FAQs on Dialysis Treatment

January 14, 2015

Your kidneys filter waste from your blood and let it be excreted as urine. You may begin to develop chronic kidney disease over a period of years if your blood pressure is too high or you have other risk factors. If your kidney doctor tells you you need dialysis, you may have a lot of questions. These are some frequently asked questions that can help you understand the dialysis treatment for kidney failure and what to expect.

Why didn’t I realize I needed dialysis before?

Chronic kidney disease takes a long time to develop, but you may not realize you have it until it is far progressed. One reason is that you do not need full kidney function to be able to eliminate waste from your bloodstream. By the time you have symptoms and your kidney doctor diagnoses you with kidney disease, your kidney function may only be about 20 percent what it used to be.

Why do I need dialysis?

You need dialysis if your kidneys are not filtering enough waste from your blood. If they are not working properly, waste can build up in your body and become toxic. Dialysis machines or other alternatives take the place of your kidneys when you go in for treatment for kidney failure. Otherwise, you can get dangerous buildup of fluids or toxins in your body.

What are my options for dialysis?

Hemodialysis is an option that uses a machine instead of your kidneys to filter your blood. This is most common at a kidney center, likely three days a week or overnight. Peritoneal dialysis uses the lining of your abdominal cavity as the filter. You can do this at home, likely every day or night, or both.

How will my lifestyle change with dialysis?

You will need to set aside several hours, multiple times a week, for dialysis. This is for the treatment as well as for traveling to the kidney center, having appointments with the kidney doctor. You may also need to change your diet. A low-sodium diet is common. Your doctor may also have you restrict potassium and protein to reduce waste and fluid build-up in your blood.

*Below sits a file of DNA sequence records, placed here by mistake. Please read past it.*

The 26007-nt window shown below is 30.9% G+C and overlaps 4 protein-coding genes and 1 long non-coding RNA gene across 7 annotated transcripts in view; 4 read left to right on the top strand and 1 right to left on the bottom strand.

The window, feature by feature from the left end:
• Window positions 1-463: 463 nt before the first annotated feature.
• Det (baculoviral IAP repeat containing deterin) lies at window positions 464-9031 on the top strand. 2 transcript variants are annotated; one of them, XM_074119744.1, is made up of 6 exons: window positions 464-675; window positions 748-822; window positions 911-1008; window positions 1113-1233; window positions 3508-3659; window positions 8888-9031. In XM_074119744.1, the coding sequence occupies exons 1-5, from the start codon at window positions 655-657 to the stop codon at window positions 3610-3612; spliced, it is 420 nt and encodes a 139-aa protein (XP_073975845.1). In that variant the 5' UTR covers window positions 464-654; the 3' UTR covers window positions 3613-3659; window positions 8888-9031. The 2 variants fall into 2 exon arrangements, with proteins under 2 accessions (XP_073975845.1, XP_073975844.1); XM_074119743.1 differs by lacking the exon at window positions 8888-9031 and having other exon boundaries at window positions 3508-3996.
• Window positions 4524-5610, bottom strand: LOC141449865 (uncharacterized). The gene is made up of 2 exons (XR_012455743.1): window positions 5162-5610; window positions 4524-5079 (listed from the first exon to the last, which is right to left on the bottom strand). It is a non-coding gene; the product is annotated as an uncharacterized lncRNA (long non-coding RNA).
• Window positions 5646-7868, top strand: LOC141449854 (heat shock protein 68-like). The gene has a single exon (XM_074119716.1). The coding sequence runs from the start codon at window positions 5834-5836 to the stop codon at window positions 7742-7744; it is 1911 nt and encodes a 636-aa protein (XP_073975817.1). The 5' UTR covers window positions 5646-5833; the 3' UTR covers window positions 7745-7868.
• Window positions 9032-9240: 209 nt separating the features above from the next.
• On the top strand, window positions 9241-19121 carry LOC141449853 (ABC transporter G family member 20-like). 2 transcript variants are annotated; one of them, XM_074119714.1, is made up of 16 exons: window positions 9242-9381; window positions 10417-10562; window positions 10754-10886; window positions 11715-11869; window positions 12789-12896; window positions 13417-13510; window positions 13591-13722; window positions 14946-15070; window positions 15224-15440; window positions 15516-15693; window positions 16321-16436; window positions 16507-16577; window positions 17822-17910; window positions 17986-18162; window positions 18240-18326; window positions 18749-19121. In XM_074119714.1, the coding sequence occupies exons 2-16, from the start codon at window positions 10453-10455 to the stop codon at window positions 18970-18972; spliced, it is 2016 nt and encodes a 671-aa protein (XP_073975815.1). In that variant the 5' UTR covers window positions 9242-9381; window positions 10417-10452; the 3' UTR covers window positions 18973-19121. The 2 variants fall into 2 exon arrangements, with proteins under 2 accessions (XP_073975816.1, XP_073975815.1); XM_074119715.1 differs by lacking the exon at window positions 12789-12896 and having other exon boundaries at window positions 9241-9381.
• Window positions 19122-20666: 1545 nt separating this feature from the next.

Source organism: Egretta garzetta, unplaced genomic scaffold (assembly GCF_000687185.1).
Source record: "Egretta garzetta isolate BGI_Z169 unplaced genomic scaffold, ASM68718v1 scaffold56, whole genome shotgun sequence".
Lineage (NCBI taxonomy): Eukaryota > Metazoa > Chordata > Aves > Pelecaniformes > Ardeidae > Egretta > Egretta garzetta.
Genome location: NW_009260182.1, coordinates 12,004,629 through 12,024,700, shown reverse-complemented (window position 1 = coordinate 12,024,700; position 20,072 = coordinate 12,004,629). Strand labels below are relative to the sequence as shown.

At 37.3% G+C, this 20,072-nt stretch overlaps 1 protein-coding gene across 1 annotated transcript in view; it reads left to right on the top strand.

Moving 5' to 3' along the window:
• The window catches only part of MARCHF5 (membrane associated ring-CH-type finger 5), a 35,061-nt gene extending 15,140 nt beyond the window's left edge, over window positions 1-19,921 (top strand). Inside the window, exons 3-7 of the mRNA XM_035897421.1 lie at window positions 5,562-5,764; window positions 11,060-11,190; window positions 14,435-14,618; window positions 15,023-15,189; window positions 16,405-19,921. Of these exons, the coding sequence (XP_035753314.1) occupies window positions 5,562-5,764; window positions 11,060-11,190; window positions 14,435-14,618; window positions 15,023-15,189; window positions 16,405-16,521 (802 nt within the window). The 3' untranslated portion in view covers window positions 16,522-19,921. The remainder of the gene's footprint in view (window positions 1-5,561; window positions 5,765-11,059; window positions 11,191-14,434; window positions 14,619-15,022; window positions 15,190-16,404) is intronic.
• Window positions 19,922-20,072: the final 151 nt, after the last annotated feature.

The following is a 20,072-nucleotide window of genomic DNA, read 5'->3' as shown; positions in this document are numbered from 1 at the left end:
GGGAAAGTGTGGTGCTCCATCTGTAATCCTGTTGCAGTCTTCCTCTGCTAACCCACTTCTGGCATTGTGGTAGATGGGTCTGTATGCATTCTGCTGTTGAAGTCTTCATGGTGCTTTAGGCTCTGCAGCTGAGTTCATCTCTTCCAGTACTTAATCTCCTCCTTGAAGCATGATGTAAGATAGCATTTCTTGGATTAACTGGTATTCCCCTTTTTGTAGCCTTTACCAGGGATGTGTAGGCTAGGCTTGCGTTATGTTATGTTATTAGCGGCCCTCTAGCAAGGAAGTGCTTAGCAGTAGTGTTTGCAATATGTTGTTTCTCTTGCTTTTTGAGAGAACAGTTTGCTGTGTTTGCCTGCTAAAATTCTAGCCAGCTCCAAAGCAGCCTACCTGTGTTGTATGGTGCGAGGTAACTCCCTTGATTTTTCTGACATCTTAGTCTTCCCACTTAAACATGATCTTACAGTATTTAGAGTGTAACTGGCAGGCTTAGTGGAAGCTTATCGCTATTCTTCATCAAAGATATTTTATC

Does my health insurance cover dialysis?

Dialysis is very expensive however the cost of dialysis is typically covered by health insurance.  Medicare, Medicaid, and/or private insurance will cover the cost of the dialysis treatments. 

The Basics of Kidney Health and Nephrology

January 8, 2015

Your kidneys perform the essential function of filtering waste from your blood. This wastes is the natural byproduct of metabolism, but it is toxic if it builds up in your blood. The kidneys allow it to be excreted from your body as urine. When your kidneys are not working right, you may need to see a nephrologist, or kidney doctor.

The word “nephrology” come from the Greek words meaning “study of kidneys.” Nephrology is the branch of medicine dealing with the kidneys. The field includes how to keep kidneys healthy, as well as treatment of kidney failure, kidney disease and related conditions. This is what you should know about nephrology.

Nephrologists are medical specialists. Nephrologists are kidney doctors. They have their medical degrees from medical schools, and then undergo specialized training in nephrology in situations such as residencies and fellowships at clinics and hospitals. Nephrologists may belong to professional organizations such as the American Board of Internal Medicine with a specialty in nephrology.

A nephrologist treats diseases related to the kidneys. These can include chronic and acute renal failure, kidney stones, blood or protein in the urine, high blood pressure, and electrolyte imbalances.

Common chronic conditions can lead to kidney disease.

Chronic kidney disease develops over the course of several years, and it often occurs with other diseases or conditions. For example, hypertension, or high blood pressure, puts a lot of stress on the kidneys. Over time, uncontrolled hypertension can lead to kidney disease.

Diabetes mellitus or high blood sugar can cause kidney disease.  Elevated blood sugar over many years can cause scarring of the kidneys and ultimately kidney failure.

A healthy lifestyle can help keep your kidneys healthy.

Kidney disease is often the result of a poor lifestyle, and it can sometimes be prevented. Eating healthy is one way to lower your risk. Limit sodium intake from foods such as salt, salty condiments, soups, processed foods, and pickles. Maintain a high potassium intake from foods such as fruits, vegetables, beans, and fish. You can also help your kidneys by keeping your weight within a normal range or losing a few pounds if you are overweight or obese.

Nephrology aims to slow and treat kidney disease.

Chronic kidney disease is progressive, but you can slow it down with a healthy diet and lifestyle. If you experience kidney failure, you may need dialysis. A kidney doctor can recommend hemodialysis, which uses machines to filter your blood, or peritoneal dialysis, which uses your stomach’s lining to filter it.

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